Zahavi wisely reminds us that, whatever their differences may be, transcendental phenomenology shares basic commitments with those who insist upon its finite bounds. But questions can arise, of course. Neither Martin Heidegger, nor Jean-Paul Sartre, nor Maurice Merleau-Ponty would object to Zahavi’s claim that, for phenomenology, “the subject has no priority over the world, and truth is not to be found in the interiority of man” (66). Must we reconcile such a claim with Edmund Husserl’s apparently-opposite pronouncement at the end of Cartesian Meditations—not only the famous citation of Augustine, but also the claim that “positive science is a science lost in the world” (Husserl, Cartesian Meditations, Kluwer, 1999, 157)?

However one wishes to answer that question, it is difficult to avoid the impression, while reading Zahavi’s remarkable book, that phenomenology is entering a new phase, marked by a deeper reception across the disciplines and a wider recognition of the significance it carries. Holding “first-person experience” together with the insights of the positive sciences, Zahavi makes a convincing case that such an engagement is mutually productive. Phenomenological insights can bear on the empirical sciences—not only on their ideal aims, theoretically understood, but also on their concrete results. As the positive sciences absorb more insights from phenomenology, empirical results are liable to change, and that is one reason such an exchange is important. But things are not one-sided. “Empirical science can present phenomenology with concrete findings that it cannot simply ignore,” Zahavi insists, “but must be able to accommodate” (131). Much comes down, of course, to what “accommodate” means.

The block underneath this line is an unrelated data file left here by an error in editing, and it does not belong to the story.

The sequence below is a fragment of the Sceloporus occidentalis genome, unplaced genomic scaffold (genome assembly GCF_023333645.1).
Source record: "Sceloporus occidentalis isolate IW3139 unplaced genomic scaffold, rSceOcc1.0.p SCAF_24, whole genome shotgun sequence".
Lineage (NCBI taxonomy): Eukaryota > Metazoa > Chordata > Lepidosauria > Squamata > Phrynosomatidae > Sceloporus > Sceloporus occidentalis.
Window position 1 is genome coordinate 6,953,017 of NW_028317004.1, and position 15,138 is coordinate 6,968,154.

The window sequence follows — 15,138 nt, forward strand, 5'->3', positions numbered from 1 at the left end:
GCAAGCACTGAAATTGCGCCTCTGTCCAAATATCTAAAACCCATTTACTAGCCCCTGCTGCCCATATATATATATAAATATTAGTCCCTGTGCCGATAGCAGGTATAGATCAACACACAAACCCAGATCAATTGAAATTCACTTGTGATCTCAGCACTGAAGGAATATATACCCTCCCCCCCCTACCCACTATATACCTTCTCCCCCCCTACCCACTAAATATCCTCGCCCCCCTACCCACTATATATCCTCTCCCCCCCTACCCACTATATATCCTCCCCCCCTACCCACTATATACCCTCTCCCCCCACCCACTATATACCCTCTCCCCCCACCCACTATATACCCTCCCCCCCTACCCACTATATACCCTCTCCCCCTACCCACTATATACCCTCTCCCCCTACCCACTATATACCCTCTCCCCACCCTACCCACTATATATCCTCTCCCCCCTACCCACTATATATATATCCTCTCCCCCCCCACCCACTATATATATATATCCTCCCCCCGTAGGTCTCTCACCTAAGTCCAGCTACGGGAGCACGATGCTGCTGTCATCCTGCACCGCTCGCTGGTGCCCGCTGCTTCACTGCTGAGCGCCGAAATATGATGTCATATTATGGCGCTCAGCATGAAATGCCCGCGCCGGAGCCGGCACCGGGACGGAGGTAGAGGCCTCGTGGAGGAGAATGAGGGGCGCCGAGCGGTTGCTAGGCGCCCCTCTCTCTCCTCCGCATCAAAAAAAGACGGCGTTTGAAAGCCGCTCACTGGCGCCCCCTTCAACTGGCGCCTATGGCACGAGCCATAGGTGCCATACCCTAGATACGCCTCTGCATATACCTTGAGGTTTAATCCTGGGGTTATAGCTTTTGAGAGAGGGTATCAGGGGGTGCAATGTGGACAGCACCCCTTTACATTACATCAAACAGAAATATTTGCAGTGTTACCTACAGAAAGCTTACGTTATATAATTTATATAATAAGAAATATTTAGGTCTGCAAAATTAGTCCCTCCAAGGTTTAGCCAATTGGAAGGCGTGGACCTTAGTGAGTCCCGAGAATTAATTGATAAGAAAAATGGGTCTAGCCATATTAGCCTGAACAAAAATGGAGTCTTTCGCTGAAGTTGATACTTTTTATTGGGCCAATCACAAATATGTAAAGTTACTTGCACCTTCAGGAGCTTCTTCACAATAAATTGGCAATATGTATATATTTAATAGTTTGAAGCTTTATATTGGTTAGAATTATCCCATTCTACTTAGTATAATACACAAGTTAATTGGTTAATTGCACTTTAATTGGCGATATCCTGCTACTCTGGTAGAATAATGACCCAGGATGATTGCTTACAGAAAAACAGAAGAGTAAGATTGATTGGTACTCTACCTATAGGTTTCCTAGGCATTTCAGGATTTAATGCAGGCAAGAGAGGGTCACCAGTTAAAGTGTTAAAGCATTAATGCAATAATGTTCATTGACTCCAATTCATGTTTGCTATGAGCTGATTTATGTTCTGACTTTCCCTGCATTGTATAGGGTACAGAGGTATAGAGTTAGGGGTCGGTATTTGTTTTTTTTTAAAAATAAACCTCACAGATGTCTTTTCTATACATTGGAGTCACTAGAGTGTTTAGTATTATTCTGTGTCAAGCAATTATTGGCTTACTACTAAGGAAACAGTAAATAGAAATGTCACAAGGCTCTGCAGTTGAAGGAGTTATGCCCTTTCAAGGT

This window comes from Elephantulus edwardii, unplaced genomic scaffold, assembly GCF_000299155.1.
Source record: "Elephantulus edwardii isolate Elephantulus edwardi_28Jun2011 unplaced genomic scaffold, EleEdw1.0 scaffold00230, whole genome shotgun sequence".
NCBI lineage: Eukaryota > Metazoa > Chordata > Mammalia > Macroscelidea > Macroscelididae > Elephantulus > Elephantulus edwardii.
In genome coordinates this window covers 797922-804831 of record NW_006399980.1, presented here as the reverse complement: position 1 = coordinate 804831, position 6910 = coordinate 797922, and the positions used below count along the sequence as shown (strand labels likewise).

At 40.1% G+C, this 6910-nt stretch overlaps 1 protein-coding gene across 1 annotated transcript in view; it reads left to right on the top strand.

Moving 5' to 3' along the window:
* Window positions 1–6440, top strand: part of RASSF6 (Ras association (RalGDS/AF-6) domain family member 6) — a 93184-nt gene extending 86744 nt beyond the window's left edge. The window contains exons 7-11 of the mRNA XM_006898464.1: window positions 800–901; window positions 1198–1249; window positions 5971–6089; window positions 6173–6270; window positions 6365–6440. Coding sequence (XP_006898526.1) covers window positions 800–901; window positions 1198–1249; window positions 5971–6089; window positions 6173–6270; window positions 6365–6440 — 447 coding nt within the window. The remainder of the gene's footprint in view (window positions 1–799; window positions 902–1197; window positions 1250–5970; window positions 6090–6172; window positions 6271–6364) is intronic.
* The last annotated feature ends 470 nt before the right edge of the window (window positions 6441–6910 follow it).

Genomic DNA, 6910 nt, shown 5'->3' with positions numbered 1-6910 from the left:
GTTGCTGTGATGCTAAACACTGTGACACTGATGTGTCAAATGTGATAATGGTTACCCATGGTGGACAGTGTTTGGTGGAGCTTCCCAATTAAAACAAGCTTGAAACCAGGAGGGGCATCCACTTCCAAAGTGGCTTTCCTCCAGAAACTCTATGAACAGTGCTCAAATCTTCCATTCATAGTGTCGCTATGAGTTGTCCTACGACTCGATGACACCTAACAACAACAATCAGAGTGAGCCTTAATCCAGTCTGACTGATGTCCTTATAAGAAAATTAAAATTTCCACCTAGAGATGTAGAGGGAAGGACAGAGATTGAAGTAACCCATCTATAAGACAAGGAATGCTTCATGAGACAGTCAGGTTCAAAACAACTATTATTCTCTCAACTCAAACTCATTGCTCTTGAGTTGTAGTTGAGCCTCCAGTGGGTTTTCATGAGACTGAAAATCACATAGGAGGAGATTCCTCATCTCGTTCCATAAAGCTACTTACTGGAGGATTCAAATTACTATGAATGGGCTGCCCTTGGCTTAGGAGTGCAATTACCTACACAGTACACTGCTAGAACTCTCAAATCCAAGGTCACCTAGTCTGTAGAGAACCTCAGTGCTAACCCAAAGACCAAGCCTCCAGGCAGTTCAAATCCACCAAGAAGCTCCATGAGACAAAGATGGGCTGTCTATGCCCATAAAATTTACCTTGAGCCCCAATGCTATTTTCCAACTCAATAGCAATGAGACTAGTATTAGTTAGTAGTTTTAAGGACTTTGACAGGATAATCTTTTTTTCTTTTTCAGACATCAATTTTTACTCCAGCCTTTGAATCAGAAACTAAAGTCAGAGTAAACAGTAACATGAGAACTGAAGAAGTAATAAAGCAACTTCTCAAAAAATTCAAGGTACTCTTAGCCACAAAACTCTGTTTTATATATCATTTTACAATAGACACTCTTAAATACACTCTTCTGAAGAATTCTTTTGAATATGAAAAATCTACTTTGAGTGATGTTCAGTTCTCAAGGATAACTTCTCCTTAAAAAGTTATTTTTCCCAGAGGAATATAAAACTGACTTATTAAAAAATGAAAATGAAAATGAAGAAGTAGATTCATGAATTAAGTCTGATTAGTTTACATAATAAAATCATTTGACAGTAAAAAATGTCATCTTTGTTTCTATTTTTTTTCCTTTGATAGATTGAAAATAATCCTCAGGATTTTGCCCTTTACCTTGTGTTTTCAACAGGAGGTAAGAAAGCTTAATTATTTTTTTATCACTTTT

Zahavi allows us to wonder how far such a rapprochement can lead, and he presents with expert precision the points of debate on both sides. He is undoubtedly correct that it is the subject-world relation in its entirety that phenomenology places in question, but how that question is posed can vary significantly. Among other questions his approach prompts, we can ask: What idea drives the current engagement of phenomenology with the positive sciences? To pose the question too simplistically, does a naturalized phenomenology realize Husserl’s greatest hopes, or his greatest fears? Husserl thought that only phenomenology could assign to the sciences their ultimate meaning. If Zahavi shows their relationship to be more reciprocal than that, it remains to be seen whether, as its ultimate outcome, Husserl will be proven right.

About the Reviewer(s): 

Karl Hefty is Associate Professor of Systematic and Historical Theology at Saint Paul University in Ottawa, Canada.

Date of Review: 
October 3, 2019
About the Author(s)/Editor(s)/Translator(s): 

Dan Zahavi is Professor of Philosophy at the University of Copenhagen, Denmark and the University of Oxford and Director of the Center for Subjectivity Research in Copenhagen. He is the author of Self-Awareness and Alterity (1999), Husserl’s Phenomenology (2003), Subjectivity and Selfhood (2005), Self and Other (2014), and Husserl’s Legacy (2017). He co-authored The Phenomenological Mind (2012) with Shaun Gallagher, and has recently edited The Oxford Handbook of Contemporary Phenomenology (2012) and The Oxford Handbook of the History of Phenomenology (2018).